Ancient Sculpture Gallery

Discus Thrower Discobolus of Myron Bronze Greek sculpture - Identical Reproduction

Made of 100% pure bronze (lost wax)

Finish: Bronze patina

Dimensions: 9.5" (24 cm)

Item No. E187A

Glyptothek, Munich

Period: 2/3rd Century B.C.

This Item is an Identical Museum Reproduction
$2,799.00


Discus Thrower Discobolus of Myron Bronze Greek sculpture - Identical Reproduction
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Details

The Discobolus of Myron ("discus thrower" Greek ??????????, "Diskobolos") is a famous Greek sculpture that was completed towards the end of the Severe period, circa 460-450 BC. The original Greek bronze is lost. It is known through numerous Roman copies, both full-scale ones in marble, such as the first to be recovered, the Palombara Discopolus, or smaller scaled versions in bronze. A discus thrower is depicted about to release his throw: "by sheer intelligence", Sir Kenneth Clark observed in The Nude (1956:p 239f) "Myron has created the enduring pattern of athletic energy. He has taken a moment of action so transitory that students of athletics still debate if it is feasible, and he has given it the completeness of a cameo." The moment thus captured in the statue is an example of rhythmos, harmony and balance. Myron is often credited with being the first sculptor to master this style. Naturally, as always in Greek athletics, the Discobolus is completely nude. His pose is said to be unnatural to a human, and today considered a rather inefficient way to throw the discus.[1] Also there is very little emotion shown in the discus thrower's face, and "to a modern eye, it may seem that Myron's desire for perfection has made him suppress too rigorously the sense of strain in the individual muscles," Clark observes. The other trademark of Myron embodied in this sculpture is how well the body is proportioned, the symmetria. The potential energy expressed in this sculpture's tightly-wound pose, expressing the moment of stasis just before the release, is an example of the advancement of Classical sculpture from Archaic. The torso shows no muscular strain, however, even though the limbs are outflung.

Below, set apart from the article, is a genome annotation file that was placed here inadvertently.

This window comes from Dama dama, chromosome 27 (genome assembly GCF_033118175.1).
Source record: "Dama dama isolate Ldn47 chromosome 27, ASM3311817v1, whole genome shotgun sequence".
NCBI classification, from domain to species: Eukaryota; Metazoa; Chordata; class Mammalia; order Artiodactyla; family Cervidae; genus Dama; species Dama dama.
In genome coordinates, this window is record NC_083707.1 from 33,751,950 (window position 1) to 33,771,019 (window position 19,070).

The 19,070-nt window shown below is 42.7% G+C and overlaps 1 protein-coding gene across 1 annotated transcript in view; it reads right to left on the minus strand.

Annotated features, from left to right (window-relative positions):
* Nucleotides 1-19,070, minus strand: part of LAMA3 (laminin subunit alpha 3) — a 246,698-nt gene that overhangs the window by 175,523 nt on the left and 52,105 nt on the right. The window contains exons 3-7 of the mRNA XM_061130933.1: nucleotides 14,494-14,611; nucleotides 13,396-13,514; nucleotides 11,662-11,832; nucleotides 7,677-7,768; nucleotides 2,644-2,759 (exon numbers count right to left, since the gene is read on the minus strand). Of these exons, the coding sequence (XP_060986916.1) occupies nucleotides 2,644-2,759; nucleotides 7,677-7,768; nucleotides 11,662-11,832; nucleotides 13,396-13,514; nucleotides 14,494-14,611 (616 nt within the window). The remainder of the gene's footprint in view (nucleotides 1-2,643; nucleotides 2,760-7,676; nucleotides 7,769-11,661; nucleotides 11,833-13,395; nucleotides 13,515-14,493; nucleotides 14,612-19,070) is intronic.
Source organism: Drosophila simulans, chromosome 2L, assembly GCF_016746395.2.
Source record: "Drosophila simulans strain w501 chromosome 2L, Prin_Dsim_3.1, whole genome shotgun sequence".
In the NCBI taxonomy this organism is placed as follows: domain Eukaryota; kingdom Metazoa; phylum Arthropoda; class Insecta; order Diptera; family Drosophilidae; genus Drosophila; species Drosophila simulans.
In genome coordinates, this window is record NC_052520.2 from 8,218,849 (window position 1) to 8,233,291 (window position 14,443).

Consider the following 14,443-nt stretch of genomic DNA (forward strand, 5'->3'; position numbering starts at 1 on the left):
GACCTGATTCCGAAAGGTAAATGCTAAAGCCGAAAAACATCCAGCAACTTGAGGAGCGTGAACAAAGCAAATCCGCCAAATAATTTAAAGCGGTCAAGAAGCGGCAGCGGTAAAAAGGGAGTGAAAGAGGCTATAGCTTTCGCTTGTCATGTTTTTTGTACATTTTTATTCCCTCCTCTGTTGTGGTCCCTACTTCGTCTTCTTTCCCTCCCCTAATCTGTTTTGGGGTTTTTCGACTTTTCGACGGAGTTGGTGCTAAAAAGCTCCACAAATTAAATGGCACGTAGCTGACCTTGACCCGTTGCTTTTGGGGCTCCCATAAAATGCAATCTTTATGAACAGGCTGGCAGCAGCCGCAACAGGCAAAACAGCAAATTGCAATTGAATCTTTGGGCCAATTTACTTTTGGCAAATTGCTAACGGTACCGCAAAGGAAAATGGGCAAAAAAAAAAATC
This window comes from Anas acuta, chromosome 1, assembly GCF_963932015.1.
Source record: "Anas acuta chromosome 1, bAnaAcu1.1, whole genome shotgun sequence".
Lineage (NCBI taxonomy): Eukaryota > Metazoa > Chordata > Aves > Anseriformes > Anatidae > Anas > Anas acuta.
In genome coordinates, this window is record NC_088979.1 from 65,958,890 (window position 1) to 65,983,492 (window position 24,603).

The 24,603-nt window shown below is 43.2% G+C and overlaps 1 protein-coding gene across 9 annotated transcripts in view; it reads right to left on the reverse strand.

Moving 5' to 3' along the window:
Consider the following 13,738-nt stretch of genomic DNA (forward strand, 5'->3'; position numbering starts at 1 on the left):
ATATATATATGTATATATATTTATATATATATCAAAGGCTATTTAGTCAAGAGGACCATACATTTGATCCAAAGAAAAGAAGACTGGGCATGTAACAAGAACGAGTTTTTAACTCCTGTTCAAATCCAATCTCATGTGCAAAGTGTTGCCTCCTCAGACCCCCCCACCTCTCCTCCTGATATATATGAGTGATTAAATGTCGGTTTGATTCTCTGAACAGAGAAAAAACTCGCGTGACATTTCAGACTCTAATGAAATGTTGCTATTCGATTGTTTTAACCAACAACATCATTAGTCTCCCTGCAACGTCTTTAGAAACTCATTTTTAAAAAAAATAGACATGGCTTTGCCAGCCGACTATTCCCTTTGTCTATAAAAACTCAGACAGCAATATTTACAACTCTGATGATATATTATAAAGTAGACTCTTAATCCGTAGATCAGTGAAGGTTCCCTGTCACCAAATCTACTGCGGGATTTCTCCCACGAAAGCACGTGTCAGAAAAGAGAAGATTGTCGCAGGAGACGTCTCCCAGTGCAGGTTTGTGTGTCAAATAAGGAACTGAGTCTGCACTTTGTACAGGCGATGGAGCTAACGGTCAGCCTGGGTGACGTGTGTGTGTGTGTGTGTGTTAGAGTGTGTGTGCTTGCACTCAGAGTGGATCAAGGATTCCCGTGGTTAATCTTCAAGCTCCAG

Specification

Made of bronze (lost wax). "Lost Wax" bronze (or hot-cast bronze) is actually 100% pure Bronze - essentially copper and tin. The most known and used process for making "lost wax" involves pouring of molten bronze. This is the same method used by the ancient civilizations to create bronze sculptures. The making of a "lost wax" bronze is a complex and time consuming process, and specific technical expertise is needed to accomplish the task of making a bronze.

Payment

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Shipping

Please allow 30 days for delivery. We can also ship this item to any country worldwide - let us know your location and we'll give you a custom shipping quote.

Return Policy

Item is returnable within 7 days for money back guarantee minus 25% restocking fee, provided it is returned undamaged in original condition and packaging

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